Fending off Analysis, Ransomware will Cut Decryptor

Tuesday, April 18, 2017 @ 06:04 PM gHale


A variant of Hidden Tear ransomware is for sale on underground forums as a Ransomware-as-a-Service (RaaS), for as low as $175 and will delete its decryptor if a sandbox ends up detected, researchers said.

Called Karmen, the malware has been around since December 2016, when incidents cropped up in Germany and the United States. The threat, however, started its advertising campaign on underground forums in March.

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After reviewing the malware, researchers at Recorded Future found it comes from the Hidden Tear open source ransomware. They also found out Karmen was using the AES-256 encryption protocol for the encryption of targeted files on the local machine.

Just like most ransomware, the threat displays a ransom note with instructions for the victim to pay a specific sum of money to obtain the decryption key. Unlike other similar threats, however, the malware automatically deletes the decryptor when detecting a sandbox environment or analysis software.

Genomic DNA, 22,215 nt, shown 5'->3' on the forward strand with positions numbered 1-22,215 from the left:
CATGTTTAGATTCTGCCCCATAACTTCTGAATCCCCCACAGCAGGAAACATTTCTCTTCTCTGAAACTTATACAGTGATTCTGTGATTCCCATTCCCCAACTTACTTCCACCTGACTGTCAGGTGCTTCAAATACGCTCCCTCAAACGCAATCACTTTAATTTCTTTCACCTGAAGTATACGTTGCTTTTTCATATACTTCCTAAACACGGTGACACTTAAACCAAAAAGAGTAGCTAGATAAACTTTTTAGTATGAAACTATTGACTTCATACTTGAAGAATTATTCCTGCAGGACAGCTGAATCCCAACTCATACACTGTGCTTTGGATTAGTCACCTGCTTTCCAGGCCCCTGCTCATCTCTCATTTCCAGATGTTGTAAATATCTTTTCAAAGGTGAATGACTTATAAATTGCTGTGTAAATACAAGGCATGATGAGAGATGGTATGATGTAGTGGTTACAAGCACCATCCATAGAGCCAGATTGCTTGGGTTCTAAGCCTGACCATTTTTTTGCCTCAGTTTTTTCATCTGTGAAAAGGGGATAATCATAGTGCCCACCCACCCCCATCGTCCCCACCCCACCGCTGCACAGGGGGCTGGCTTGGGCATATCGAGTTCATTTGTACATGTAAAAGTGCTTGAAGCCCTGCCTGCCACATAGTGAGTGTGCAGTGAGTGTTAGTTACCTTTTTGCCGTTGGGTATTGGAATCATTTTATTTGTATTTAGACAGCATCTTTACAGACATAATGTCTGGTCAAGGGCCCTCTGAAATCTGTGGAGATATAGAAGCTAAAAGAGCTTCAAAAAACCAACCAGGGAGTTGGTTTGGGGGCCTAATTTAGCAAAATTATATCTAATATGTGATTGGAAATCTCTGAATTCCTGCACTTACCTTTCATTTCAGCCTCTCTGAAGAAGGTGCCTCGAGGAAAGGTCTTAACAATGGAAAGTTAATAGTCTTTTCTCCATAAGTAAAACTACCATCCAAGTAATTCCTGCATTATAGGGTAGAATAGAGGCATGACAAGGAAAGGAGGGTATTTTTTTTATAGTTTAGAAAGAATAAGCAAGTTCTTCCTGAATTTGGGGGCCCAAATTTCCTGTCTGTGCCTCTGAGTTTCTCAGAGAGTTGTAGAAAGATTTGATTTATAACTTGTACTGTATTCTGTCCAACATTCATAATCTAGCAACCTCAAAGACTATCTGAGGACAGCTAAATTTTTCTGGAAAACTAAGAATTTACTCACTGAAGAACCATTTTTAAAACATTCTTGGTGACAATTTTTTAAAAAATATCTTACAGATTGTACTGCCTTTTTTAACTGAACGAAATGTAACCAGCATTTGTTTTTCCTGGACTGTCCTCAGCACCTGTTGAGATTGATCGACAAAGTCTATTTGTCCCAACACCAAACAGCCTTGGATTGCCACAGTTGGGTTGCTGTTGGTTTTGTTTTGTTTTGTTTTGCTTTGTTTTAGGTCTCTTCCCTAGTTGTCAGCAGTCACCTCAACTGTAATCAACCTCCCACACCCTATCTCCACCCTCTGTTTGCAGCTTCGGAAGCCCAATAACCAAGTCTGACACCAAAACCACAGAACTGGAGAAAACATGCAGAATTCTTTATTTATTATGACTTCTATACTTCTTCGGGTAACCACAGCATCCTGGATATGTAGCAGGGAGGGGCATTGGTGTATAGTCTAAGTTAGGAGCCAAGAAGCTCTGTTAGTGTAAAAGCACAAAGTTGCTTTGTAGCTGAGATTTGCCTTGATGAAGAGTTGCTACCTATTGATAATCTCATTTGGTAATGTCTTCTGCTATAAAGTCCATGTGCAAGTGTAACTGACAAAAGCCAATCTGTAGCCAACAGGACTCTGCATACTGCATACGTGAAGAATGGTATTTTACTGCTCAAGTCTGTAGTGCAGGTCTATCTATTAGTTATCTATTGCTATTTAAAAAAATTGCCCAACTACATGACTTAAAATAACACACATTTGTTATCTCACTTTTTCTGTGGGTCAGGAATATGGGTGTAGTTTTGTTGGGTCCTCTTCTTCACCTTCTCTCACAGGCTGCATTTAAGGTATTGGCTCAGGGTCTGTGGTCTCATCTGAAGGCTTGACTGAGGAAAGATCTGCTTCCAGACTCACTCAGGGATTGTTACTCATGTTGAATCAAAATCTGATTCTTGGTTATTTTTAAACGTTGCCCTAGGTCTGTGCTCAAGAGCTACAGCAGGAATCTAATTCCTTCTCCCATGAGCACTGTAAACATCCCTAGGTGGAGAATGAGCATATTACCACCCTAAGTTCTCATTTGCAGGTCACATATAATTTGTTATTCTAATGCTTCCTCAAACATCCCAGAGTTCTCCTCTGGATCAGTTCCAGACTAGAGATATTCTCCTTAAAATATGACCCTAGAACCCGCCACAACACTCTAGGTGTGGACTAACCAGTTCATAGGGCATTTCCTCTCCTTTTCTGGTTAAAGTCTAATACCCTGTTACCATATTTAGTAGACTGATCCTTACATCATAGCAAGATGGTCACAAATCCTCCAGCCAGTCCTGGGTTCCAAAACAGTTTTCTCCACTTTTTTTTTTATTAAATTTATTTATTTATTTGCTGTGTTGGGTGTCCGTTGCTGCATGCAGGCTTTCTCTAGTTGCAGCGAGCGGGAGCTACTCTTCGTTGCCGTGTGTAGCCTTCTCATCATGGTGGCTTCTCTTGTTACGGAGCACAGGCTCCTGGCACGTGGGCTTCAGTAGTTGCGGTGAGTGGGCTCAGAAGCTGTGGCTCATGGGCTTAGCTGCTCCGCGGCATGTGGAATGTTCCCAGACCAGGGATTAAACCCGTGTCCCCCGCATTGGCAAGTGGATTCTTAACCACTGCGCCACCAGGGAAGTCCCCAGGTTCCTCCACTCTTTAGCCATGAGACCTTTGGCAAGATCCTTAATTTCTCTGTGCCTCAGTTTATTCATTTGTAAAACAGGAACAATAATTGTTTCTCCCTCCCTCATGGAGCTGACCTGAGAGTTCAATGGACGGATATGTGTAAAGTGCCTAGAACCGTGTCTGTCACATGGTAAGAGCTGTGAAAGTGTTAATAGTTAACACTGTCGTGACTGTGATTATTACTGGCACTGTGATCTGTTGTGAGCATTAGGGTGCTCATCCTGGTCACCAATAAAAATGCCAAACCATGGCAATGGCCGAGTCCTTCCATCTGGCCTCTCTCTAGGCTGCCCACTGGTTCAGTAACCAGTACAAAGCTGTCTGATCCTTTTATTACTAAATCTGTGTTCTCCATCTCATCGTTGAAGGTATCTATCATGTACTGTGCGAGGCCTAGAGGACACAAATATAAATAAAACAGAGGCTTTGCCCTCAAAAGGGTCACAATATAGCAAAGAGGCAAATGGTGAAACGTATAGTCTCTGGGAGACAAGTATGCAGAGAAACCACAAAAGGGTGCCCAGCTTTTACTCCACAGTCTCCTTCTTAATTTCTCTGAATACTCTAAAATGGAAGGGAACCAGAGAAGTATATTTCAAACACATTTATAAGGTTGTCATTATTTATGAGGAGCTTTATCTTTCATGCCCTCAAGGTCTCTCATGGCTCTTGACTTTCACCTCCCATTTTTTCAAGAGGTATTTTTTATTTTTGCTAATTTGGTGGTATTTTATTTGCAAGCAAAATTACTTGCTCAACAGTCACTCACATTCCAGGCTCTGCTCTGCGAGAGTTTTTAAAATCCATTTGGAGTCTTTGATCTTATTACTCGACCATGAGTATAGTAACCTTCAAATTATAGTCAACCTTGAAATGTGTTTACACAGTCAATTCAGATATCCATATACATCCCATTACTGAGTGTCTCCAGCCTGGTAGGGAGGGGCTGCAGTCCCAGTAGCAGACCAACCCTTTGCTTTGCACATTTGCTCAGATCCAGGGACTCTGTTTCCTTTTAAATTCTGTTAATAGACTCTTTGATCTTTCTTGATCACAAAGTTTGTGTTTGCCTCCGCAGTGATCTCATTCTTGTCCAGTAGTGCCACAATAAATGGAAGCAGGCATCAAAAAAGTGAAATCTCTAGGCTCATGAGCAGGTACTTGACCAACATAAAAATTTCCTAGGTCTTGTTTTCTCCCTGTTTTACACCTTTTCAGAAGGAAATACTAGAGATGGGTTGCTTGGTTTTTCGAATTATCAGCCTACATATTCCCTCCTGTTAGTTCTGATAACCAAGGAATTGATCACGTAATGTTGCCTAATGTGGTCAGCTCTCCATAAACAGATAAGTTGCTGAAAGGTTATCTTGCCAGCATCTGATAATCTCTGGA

Those purchasing the ransomware have the option to change various settings courtesy of a control panel that doesn’t require advanced technical knowledge to operate. They can also track infected systems via a “Clients” page. A Dashboard offers information such as the number of infected machines, earned revenue, and available updates for the malware.

Karmen is a multi-threaded, multi-language piece of ransomware that supports .NET 4.0 and newer versions and features an adaptive admin panel, researchers said. The malware can encrypt all discs and files, automatically deletes the loader, and features sandbox, debugger, and virtualization detection. Karmen can delete itself after a victim pays the ransom, but also deletes the decryptor if it detects it is undergoing any kind of analysis.

The threat ends up sold in two versions. One includes obfuscation and autoloader, while the other also employs the anti-analysis detection capabilities.



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